After touring the building, I caught the little play that they do which gives some of the history of the founding of Victoria and the development of its buildings.

IMG_3475.jpg

IMG_0480.JPG

It was very cute, and informative… although a bit hard to hear (not the best acoustics) I did however love the fact that they hired a really tiny girl to play Victoria

Height of Land, Arctic/Atlantic Watershed, Huronian, ON

There are a whole bunch of continental divide points in north America, this is along Tran-Canadian Highway (route 1)

IMG_5268

Map from wikipedia

IMG_0428.JPG

I was kind of amazed by the rock around here… there was black shiny rock embedded into what almost looked like maybe it was marble. I collected smaller stones to take to Chicago to put on my father’s grave.

Yale, British Columbia, Canada

Driving along Canada’s Route 1 (I was heading east, but at the time the road was going due north) I passed through the tiny town of Yale in British Columbia, population 186

IMG_4962.JPG

IMG_4966

IMG_4967

IMG_4968

IMG_4969

IMG_4975

 

IMG_4976

IMG_0404

I have to admit, there were items for sale at this place that made me drool… IF I had more room in the car I’d have bought the cow’s skull or the carved wooden bear… but I don’t, and I have no where to store any of it anyway… my storage locker is pretty full.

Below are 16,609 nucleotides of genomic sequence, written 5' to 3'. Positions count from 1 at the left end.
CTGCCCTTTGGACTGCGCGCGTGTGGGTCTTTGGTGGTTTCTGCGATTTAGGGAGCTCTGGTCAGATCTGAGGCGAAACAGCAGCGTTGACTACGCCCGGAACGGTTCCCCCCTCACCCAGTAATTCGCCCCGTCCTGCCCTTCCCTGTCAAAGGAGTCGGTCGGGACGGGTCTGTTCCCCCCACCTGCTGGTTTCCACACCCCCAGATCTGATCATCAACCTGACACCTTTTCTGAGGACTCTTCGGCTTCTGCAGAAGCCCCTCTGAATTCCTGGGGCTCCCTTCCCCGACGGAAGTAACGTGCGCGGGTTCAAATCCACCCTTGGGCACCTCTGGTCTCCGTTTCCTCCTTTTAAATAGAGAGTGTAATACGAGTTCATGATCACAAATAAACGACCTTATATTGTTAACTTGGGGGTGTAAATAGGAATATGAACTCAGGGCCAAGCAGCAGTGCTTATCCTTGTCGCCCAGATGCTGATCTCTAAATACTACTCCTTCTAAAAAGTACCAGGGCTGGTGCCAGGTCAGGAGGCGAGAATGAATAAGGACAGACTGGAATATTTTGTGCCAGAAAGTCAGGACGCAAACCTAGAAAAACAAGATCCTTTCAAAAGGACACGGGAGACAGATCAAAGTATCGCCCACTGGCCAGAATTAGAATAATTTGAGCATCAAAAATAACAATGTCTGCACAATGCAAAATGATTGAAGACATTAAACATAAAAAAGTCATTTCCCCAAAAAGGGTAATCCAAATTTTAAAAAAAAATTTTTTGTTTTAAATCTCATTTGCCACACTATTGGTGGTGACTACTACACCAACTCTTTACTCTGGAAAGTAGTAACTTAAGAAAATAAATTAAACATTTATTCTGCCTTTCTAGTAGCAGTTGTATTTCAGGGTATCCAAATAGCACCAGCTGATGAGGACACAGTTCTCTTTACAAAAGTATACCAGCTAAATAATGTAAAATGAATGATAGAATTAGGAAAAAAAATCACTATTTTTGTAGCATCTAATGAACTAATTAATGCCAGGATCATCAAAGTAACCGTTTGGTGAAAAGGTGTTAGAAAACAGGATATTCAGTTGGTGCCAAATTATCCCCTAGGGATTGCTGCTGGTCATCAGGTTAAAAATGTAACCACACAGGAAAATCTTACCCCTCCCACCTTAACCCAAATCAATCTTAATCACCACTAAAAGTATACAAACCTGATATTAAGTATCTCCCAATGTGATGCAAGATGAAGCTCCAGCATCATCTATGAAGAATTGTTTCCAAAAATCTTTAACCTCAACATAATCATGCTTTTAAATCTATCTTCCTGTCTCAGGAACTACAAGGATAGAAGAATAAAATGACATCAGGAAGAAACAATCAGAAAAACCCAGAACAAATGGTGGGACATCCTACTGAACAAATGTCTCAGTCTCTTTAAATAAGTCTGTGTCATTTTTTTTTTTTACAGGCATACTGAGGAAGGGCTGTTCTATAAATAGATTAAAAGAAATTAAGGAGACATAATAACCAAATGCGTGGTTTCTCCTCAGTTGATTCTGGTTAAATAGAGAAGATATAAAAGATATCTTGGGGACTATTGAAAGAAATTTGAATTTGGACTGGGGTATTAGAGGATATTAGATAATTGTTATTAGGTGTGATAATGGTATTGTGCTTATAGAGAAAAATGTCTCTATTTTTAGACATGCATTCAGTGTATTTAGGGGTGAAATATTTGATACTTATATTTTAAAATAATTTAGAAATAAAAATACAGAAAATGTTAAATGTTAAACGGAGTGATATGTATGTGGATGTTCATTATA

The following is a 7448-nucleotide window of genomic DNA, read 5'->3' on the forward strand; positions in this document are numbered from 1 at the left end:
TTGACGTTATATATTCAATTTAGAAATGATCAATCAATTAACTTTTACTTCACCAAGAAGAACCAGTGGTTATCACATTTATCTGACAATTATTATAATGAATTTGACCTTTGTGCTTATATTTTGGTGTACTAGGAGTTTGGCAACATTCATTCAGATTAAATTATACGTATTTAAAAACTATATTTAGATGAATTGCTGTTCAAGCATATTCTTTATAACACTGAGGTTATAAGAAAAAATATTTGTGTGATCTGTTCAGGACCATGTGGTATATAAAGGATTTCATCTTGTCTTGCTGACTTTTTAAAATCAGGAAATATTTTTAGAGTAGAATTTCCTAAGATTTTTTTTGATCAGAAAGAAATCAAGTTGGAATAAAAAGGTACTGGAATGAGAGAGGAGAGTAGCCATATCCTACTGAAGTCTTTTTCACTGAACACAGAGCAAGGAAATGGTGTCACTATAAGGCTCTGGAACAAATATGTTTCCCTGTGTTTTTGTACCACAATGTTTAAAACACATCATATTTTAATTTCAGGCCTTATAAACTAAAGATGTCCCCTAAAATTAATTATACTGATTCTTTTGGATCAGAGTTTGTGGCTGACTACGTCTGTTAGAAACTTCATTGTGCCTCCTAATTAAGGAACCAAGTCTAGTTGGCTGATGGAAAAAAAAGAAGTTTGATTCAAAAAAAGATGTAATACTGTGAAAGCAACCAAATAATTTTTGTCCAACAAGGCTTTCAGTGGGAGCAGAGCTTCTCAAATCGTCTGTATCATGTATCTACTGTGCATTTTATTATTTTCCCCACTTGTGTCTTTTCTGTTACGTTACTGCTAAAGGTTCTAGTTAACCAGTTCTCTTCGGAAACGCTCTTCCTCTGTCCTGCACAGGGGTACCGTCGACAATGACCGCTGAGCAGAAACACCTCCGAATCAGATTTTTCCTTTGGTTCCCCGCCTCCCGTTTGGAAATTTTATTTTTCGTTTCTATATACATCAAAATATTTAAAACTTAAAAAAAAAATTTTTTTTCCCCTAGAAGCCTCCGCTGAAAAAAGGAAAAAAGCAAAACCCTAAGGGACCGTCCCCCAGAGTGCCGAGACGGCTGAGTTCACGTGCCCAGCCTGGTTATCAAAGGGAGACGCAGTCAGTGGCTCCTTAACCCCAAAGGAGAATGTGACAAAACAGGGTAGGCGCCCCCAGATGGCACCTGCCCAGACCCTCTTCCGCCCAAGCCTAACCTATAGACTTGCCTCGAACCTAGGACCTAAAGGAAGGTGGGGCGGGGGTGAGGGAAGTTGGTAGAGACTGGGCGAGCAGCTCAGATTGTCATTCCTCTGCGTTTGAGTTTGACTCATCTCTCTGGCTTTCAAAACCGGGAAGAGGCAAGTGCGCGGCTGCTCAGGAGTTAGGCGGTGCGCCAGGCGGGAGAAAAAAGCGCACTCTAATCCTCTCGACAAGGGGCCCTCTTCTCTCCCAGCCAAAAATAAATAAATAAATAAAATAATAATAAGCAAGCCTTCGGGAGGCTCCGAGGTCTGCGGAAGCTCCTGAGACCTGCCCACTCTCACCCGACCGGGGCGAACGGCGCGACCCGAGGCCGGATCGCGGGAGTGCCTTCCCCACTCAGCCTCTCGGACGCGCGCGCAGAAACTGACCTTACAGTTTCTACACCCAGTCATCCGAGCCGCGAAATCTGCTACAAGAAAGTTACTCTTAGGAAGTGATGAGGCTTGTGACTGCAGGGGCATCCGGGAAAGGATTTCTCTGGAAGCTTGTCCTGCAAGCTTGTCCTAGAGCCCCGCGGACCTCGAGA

Fort Hope National Historic Site of Canada, Hope, BC

I traveled through Fort Hope back on July 30, 2016 on my way east to Stratford Canada for the Theater Festival, but never got around to posting the photos… my bad…  The Fort Hope National historic site was at first a trading post, but a year later because of the explosion of the population due to the Fraser River gold rush in 1858, was designated to be a town. Apparently Hope contains what is now the oldest church in Canada, but I didn’t stop to see it. That said, this town is in a BEAUTIFUL spot!!!

IMG_4946.JPG

The wind here was VERY strong during my visit, but according to a local I spoke to it’s always like that because Hope is the meeting point between the warm winds of the mainland and the cool winds from Ocean.

IMG_4942

IMG_4941

fullsizeoutput_4dd6.jpegIMG_0389IMG_0388

IMG_0387